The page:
By Mike Gutwig
Oregon Attorney General Ellen Rosenblum was the keynote speaker at the Postal Heritage Day celebration July 26 in Southeast Portland. The event marked the 246th birthday of the U.S. Postal Service.
Union and community members celebrated the 246th birthday of the U.S. Postal Service (USPS) at a rally July 26 outside the East Portland Post Office on Southeast 7th Ave. Joining in the festivities was the first postmaster general, Ben Franklin, and Oregon Attorney General Ellen Rosenblum. Messages of support for the postal service were sent by Oregon’s Democratic congressional delegation, and from Portland Mayor Ted Wheeler.
But as they celebrated with cake, balloons, and songs, party-goers also worried about the future of the USPS.
Leaders of the Republican Party have made no secret that they would like to see the Post Office privatized. USPS’ current postmaster general, Louis DeJoy, is a corporate CEO and megadonor to the GOP. He is currently under investigation by the FBI for shady political campaign fundraising activity involving his former business.
In a letter to President Joe Biden earlier this year, Oregon U.S. Reps. Earl Blumenauer, Suzanne Bonamici, and Peter DeFazio wrote: “Postmaster General Louis DeJoy has demonstrated time and time again that he does not care about this critical service on which Americans rely. It is clear he is a danger to the future and integrity of the USPS. We again urge you to work with Congress and remove him from office.”
The National Presidents’ Conference, comprised of local and state presidents of the American Postal Workers Union (APWU), passed a resolution in June calling for the immediate removal of DeJoy, citing “abdication of his oath of office, for pressing forward an agenda and 10-year business plan that will further degrade and delay service and in time destroy the U.S. Postal Service as we know it.”
In May, DeJoy unveiled his 10-year plan for USPS that features slower first-class deliveries, reduced post office hours, and higher postage prices.
The Postal Regulatory Commission responded in July with a 232 page report warning DeJoy that his plan was unrealistic and did not meet the needs of the American public. The vice chair of the commission urged the USPS to pause the plan.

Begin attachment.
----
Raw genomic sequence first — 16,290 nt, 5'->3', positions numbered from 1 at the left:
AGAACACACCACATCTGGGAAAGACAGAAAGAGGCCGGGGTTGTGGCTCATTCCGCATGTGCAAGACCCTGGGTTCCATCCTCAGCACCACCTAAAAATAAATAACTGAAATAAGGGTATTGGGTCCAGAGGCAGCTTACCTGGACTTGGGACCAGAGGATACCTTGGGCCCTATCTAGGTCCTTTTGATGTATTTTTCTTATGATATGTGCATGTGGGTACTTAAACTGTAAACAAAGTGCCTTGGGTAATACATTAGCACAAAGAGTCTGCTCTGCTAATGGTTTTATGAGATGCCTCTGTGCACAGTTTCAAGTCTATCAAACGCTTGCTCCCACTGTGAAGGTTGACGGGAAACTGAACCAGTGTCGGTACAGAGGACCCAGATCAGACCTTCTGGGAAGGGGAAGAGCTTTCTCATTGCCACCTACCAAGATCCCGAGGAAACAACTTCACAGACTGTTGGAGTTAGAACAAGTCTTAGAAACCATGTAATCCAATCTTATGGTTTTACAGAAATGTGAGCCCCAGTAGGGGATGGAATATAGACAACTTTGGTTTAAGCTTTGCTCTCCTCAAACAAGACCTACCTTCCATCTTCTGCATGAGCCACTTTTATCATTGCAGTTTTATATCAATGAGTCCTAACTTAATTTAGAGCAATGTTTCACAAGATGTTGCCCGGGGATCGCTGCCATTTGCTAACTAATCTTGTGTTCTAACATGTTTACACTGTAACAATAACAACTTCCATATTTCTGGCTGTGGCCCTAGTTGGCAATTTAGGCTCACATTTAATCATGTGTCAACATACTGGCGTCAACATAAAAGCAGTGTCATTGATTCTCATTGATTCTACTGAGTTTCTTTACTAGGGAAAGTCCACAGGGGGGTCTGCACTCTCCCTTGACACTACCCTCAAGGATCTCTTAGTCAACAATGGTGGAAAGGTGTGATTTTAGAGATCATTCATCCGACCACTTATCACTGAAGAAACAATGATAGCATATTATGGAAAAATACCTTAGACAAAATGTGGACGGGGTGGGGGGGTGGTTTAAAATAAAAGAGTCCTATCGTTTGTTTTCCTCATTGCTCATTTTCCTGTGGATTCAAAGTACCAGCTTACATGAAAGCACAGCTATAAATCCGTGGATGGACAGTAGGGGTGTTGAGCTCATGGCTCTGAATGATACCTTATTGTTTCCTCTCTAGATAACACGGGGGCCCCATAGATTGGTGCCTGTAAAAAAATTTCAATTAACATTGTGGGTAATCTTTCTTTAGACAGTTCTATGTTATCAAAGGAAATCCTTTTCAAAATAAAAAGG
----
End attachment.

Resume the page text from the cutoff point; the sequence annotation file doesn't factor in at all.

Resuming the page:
At the Portland rally, Ben Franklin (played by retired Branch 82 letter carrier Dave Medford) said he was pleased to be back among “revolutionaries” and “postal protectors” to commemorate the founding of the USPS.
“We American revolutionaries and the Continental Congress established the postal service as a revolutionary network of post riders and post roads. I (Franklin) ordered surveys and created post routes from Maine to Florida. I even established overnight delivery between New York and Philadelphia, a hot-bed of revolutionary organizing.”
He reminded partygoers that it was Paul Revere, a post rider, who rode from Boston Harbor out on his post route to spread the alarm and warn that the British were coming.
“Today, we need another Benjamin Franklin, or Paul Revere. We need a new revolutionary postmaster general who will fight for the postal service and against the tyranny of the privatizers and against the business model of cuts, closures, mail delays, and higher prices,” he said.
Attorney General Rosenblum said she will do all she can to help protect the USPS.
Oregon is among 21 state attorneys general to submit a warning to the USPS opposing DeJoy’s 10-year plan.
“This plan is just unacceptable. The proposed changes to first-class mail service standards would particularly harm rural residents in Oregon, and low income communities,” she said. “This is also the opposite of what Congress has directed, in that the United States Postal Service is required by statute to give top priority to important letter mail.”
Last year, Rosenblum joined other attorneys general to successfully sue to block DeJoy’s plan that could have created delays around the 2020 election.
“The judge saw that plan to undermine the U.S. Postal Service for exactly what it was—a political move to hamper an essential service that millions were relying on to vote, to pay their bills, and even to receive life-saving medication,” she said.